This chapter is concerned with exploring the various ways in which Pokémon Go complements or challenges family life. The chapter begins by explicating the multisided…
This chapter is concerned with exploring the various ways in which Pokémon Go complements or challenges family life. The chapter begins by explicating the multisided concept of play and the myriad definitions that surround this term. Having established the various way in which this phenomenon can improve the lives of those who engage in it – physically, emotionally and cognitively – we go on to consider how play has gradually shifted from public spaces and into designated playgrounds, and how this trend corresponds with children concurrently moving away from the streets and into their bedrooms. Following this, we explore the impact digital technologies are having on the practice of parenting, paying particular attention to video games as a significant facet of youth culture that is often associated with a range of negative connotations. Yet, video games are not intrinsically bad. As we outline, research on intergenerational play and joint-media engagement (JME) readily demonstrate the many benefits families can experience when these games are played together. What is missing from this developing body of work is the familial playing of locative games and the extent to which this practice adds contours to our understanding of this field. The chapter is, therefore, driven by the following research questions. First, why and how do families play Pokémon Go? This includes the different roles that family members adopt, alongside motivations for families playing this game, how the playing of this game complements the rhythms of family life and the extent to which this hybrid reality game (HRG) is suited to intergenerational play. Second, what impact does locative familial play have on families, collectively speaking, and regarding individual family members? Here, we are not just interested in whether this game allows families to bond and how this bonding process is experienced, but also whether the familial play of Pokémon Go provides families with any learning opportunities that might facilitate personal growth beyond the game. Third, what worries might parents have about the familial playing of Pokémon Go and to what extent does the locative aspect of this game reshape their apprehensions?
This chapter investigates ways in which civility and mindful speech within the library workplace can improve the quality of employees’ interactions with each other. While…
This chapter investigates ways in which civility and mindful speech within the library workplace can improve the quality of employees’ interactions with each other. While most examinations of communication within libraries focus on the exchange between patrons and providers, this case study focuses on the vehicle of communication among co-workers and examines how civil discourse coupled with mindful speech reinforced by mindful actions can foster an atmosphere of cooperation, leading ultimately to empathy. We highlight common points within national and local civility initiatives which allow institutions to preserve their own unique culture while adhering to accepted benchmarks of civil dialogue. Although we present a mix of suggested strategies for cultivating mindful words and actions, based on empirical research limited to our own institution, we recommend civility and mindful speech leading to mindful action as gateways toward the adaptation of healthy shared values. Emphasizing civility, one of the cornerstones of civilization and peaceful coexistence, has widespread practical and social implications for countering the detrimental effects of poor communication. This effective, affordable, and attainable practice can repair the underdeveloped, fractured, and even dysfunctional relationships which lead to low workplace morale.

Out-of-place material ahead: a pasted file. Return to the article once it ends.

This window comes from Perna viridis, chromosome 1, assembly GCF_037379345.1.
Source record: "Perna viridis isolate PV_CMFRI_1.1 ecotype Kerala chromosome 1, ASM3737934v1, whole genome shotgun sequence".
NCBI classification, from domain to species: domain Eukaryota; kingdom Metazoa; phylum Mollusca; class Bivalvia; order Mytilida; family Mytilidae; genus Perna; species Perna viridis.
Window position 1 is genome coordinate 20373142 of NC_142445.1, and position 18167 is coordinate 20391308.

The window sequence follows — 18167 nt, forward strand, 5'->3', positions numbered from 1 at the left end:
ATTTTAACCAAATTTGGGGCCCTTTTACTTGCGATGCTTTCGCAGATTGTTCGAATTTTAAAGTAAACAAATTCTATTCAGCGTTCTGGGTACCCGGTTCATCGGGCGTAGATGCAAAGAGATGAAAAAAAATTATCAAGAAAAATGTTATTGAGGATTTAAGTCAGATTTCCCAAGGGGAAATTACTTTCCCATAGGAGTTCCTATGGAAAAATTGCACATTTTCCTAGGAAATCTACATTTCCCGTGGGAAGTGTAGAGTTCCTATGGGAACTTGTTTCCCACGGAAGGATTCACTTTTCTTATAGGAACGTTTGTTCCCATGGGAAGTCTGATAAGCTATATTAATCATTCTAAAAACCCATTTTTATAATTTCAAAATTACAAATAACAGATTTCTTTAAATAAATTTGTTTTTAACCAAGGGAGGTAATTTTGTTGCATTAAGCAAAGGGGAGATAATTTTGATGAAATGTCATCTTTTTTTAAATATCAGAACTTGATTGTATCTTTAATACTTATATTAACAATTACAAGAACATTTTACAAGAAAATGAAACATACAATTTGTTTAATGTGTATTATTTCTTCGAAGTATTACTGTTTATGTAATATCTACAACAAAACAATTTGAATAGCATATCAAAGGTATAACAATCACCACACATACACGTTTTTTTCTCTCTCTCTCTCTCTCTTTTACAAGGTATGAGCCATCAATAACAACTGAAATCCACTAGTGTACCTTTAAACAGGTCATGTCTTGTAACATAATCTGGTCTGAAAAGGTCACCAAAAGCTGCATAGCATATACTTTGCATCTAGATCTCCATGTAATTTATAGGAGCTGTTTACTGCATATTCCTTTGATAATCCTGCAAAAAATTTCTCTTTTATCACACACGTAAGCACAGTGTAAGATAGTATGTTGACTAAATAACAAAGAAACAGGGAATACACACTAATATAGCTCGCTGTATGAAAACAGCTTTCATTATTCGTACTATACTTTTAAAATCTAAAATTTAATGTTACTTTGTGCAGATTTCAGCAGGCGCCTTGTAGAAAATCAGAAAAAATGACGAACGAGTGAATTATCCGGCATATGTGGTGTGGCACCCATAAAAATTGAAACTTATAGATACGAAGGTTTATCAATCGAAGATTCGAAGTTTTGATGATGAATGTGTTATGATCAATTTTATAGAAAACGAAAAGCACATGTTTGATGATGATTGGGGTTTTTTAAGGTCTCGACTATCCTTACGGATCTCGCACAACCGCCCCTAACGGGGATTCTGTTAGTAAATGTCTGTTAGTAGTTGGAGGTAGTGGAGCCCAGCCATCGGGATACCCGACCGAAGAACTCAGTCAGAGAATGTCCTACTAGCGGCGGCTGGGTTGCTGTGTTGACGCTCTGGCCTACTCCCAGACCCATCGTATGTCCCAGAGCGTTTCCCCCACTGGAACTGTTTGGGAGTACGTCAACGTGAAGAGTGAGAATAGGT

Using a four‐person email negotiation on a fictitious house‐sale as the context, this study explores the effects of (1) familiarity and similarity manipulations on…
Using a four‐person email negotiation on a fictitious house‐sale as the context, this study explores the effects of (1) familiarity and similarity manipulations on agent‐agent relationships, and (2) the emotional attachments that novice agents and principals form and maintain over the course of a single negotiation. Results show that only agent‐agent pairs receiving both manipulations (similarity and familiarity) were uniquely more successful in achieving an agreement, and that positive feelings for novice agents begin aligned with the principal and end aligned with the other agent. This demonstrates that relationship‐building in the online environment may be easier for some partnerships than for others, and that the dual‐loyalty conflict facing agents seems to encourage one partnership being preferred to the other at any one point in time. Implications for theory and for email negotiations are discussed.